One-Trait Crosses and Probability The chance of 2 or more independent events occurring together is the product of their chance of occurring separately In the cross Ww X Ww, what is the chance of obtaining either a W or a w from a parent? –Chance of W = ½ and the chance of w = ½ Therefore the probability of having these genotypes is as follows –Chance of WW= ½ X ½ = ¼ –Chance of Ww = ½ X ½ = ¼ –Chance of wW= ½ X ½ = ¼ –Chance of ww = ½ X ½ = ¼
One-Trait Test Cross Breeders of plants and animals may do a test cross to determine the likely genotype of an individual with the dominant phenotype –Cross with a recessive individual - the recessive has a known genotype (ww) –If there are any offspring produced with the recessive phenotype, then the dominant parent must be heterozygous
Inheritance of Two Traits The Law of Independent Assortment: Each pair of factors assorts independently (without regard to how the others separate) All possible combinations of factors can occur in the gametes
The Inheritance of Two Traits
Two-Trait Crosses (Dihybrid Cross)
WwSs (X) WwSs –Phenotypic Ratio: 9 widow’s peak, short fingers 3 widow’s peak, long fingers 3 straight hairline, short fingers 1 straight hairline, long fingers
Two-Trait Crosses and Probability –Probability Laws Probability of widow’s peak = ¾ Probability of short fingers= ¾ Probability of straight hairline= ¼ Probability of long fingers= ¼ –Using the Product Rule Probability of widow’s peak and short fingers = ¾ X ¾ = 9/16 Probability of widow’s peak and long fingers = ¾ X ¼ = 3/16 Probability of straight hairline and short fingers = ¼ X ¾ = 3/16 Probability of straight hairline and long fingers = ¼ X ¼ = 1/16
Pedigree Analysis Information about the presence or absence of a particular phenotypic trait is collected from as many individuals in a family as possible and across as many generations as possible. The distribution of these characters is then mapped on the family tree.
Example: If an individual in the third generation lacks a widow’s peak, but both her parents have widow’s peaks, then her parents must be heterozygous for that gene. If some siblings in the second generation lack a widow’ peak and one of the grandparents (first generation) also lacks one, then the other grandparent must be heterozygous and we can determine the genotype of almost all other individuals.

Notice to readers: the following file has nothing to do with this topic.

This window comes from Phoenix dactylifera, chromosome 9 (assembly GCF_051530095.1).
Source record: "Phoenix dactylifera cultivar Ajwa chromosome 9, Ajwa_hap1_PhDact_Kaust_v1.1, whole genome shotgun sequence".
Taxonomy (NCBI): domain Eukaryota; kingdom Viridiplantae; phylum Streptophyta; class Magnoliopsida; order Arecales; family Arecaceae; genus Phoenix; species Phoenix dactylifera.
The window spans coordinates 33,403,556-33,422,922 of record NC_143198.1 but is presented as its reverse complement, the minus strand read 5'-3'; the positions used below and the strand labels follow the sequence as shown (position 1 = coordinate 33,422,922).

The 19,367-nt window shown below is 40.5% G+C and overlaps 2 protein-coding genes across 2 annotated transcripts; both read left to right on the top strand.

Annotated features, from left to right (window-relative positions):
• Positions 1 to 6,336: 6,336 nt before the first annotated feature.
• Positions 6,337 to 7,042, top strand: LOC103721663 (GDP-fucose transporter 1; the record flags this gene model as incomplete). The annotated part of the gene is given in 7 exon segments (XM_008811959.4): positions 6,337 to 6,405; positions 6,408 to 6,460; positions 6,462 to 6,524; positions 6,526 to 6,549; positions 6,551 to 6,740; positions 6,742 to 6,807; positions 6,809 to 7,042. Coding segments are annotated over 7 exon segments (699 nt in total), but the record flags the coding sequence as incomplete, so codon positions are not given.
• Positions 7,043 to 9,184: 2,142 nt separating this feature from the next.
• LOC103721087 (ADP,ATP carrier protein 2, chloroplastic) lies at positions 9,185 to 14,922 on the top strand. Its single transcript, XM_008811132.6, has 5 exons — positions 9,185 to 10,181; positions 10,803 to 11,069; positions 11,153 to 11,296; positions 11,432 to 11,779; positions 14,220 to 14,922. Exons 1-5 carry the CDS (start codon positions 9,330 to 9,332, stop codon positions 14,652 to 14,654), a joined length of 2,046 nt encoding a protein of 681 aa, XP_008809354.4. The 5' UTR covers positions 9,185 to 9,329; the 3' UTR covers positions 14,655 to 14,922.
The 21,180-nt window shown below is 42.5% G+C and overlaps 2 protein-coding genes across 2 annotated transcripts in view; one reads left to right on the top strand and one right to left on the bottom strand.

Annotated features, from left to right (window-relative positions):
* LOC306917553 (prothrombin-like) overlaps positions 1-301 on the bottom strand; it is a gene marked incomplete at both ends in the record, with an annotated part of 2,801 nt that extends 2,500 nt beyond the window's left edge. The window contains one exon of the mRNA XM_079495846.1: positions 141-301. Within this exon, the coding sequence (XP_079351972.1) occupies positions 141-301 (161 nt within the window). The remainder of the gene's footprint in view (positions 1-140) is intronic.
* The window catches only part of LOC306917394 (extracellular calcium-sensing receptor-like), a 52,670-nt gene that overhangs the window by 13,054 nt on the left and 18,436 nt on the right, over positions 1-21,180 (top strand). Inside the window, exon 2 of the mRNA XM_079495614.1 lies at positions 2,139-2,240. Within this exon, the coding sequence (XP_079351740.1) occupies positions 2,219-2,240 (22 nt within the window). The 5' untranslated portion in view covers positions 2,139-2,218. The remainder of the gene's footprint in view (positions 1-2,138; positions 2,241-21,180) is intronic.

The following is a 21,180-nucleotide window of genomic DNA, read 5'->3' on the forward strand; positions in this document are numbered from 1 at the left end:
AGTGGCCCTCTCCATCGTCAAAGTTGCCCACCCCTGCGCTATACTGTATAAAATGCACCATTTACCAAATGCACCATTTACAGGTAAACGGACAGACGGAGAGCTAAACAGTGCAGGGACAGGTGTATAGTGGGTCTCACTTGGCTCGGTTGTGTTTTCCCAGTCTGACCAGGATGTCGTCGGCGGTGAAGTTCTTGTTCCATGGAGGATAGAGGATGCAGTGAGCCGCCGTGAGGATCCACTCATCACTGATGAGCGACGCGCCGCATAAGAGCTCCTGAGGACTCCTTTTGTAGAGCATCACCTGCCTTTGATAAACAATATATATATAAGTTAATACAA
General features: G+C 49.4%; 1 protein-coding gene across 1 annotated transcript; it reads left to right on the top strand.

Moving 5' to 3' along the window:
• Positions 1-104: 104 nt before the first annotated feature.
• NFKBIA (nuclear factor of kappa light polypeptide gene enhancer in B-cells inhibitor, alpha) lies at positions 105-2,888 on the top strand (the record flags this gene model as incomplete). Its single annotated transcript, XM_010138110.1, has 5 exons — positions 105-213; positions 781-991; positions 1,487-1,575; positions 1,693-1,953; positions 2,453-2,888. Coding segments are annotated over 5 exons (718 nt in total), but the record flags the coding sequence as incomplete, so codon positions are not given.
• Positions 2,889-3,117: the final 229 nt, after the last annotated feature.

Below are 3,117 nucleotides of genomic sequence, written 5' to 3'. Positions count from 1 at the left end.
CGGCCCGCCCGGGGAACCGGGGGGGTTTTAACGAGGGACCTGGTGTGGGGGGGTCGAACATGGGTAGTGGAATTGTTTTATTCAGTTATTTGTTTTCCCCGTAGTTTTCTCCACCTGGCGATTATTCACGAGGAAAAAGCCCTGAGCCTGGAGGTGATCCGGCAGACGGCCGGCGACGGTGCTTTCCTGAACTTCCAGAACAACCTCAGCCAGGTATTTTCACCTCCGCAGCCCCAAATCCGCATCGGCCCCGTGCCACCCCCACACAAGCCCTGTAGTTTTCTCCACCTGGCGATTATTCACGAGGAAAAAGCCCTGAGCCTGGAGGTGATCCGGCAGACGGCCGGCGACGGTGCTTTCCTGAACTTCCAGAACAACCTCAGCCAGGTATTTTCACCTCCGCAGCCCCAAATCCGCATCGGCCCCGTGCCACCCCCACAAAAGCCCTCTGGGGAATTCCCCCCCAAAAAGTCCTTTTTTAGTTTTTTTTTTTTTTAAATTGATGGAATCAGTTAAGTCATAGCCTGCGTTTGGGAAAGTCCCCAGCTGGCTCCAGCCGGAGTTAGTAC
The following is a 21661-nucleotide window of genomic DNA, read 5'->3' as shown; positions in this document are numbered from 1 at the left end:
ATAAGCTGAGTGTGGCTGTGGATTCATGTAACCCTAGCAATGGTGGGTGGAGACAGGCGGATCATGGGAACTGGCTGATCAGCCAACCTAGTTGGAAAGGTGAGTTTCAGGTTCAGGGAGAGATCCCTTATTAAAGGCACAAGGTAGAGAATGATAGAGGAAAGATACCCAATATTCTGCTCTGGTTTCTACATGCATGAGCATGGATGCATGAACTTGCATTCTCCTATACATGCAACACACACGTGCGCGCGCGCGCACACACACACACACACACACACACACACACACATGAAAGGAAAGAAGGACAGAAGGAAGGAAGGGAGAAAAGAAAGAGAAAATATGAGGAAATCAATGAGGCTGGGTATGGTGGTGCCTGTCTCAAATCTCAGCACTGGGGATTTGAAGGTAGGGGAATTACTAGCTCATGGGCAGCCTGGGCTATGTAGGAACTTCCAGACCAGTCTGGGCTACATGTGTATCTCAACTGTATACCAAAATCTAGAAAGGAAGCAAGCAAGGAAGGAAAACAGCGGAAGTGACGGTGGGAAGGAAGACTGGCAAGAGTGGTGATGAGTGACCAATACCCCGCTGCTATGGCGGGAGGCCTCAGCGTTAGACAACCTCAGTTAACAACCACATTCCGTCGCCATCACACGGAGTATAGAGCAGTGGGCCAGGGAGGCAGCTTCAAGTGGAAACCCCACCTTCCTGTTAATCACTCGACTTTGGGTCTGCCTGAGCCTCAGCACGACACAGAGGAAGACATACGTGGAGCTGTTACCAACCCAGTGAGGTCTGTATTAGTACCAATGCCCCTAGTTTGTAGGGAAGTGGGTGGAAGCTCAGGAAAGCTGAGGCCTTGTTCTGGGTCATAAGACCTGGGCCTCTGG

Beyond Simple Inheritance Patterns Incomplete Dominance –Occurs when the heterozygote shows a distinct intermediate phenotype not seen in the two homozygotes –Offspring of a cross between heterozygotes will show three phenotypes: each parent and the heterozygote. –The phenotypic and genotypic ratios are identical, 1:2:1.
A clear example of incomplete dominance is seen in flower color of snapdragons. –A cross between a white-flowered plant and a red-flowered plant will produce all pink F1 offspring. –Self-pollination of the F1 offspring produces 25% white, 25% red, and 50% pink offspring.
–Occurs when alleles are equally expressed in a heterozygote –Example: the M, N, and MN blood groups of humans are due to the presence of two specific molecules on the surface of red blood cells. –People of group M (genotype MM) have one type of molecule on their red blood cells, people of group N (genotype NN) have the other type, and people of group MN (genotype MN) have both molecules present. Codominance
A trait is controlled by multiple alleles, the gene exists in several allelic forms. –Each person has only two of the possible alleles. Multiple Allele Inheritance –ABO Blood Types I A = A antigens on red blood cells I B = B antigens on red blood cells i = has neither A nor B antigens on red blood cells Both I A and I B are dominant over i, I A and I B are codominant
PhenotypeGenotype AI A I A or I A i BI B I B or I B i ABI A I B Oii ABO Blood Types Both IA and IB are dominant over i, IA and IB are codominant The Rh factor is inherited separately from ABO blood types.
Inheritance of Blood Types
Sex-Linked Inheritance in Humans 22 pairs of autosomes, 1 pair of sex chromosomes –X and Y In females, the sex chromosomes are XX In males, the sex chromosomes are XY Note that in males the sex chromosomes are not homologous –Traits controlled by genes in the sex chromosomes are called sex-linked traits –X chromosome has many genes, the Y chromosome does not
Sex-Linked Alleles Red-green colorblindness is X-linked –The X chromosome has genes for normal color vision X B = normal vision X b – colorblindness GenotypesPhenotypes X B X B female with normal color vision X B X b carrier female with normal color vision X b X b colorblind female X B Ymale with normal color vision X b Ycolorblind male
Cross involving an X-linked Allele
Polygenic Inheritance Occurs when a trait is governed by two or more sets of alleles. Each dominant allele codes for a product The effects of the dominant alleles are additive. The result is continuous variation. Examples of traits include size or height, shape, weight, and skin color.
Polygenic Inheritance – Skin Color
Environmental Influences Environmental factors can influence the expression of genetic traits. Example: Siamese cats and Himalayan rabbits are darker in color where body heat is lost to the environment.
Inheritance of Linked Genes All the alleles on one chromosome form a linkage group. Recall that during meiosis crossing over sometimes occurs If crossing over occurs between two alleles of interest, then four types of gametes are formed instead of two
The occurrence of crossing-over can help determine the sequence of genes on a chromosome Crossing-over occurs more often between distant genes than genes that are close together In the example below, it is expected that recombinant gametes would include G and z more often than R and s.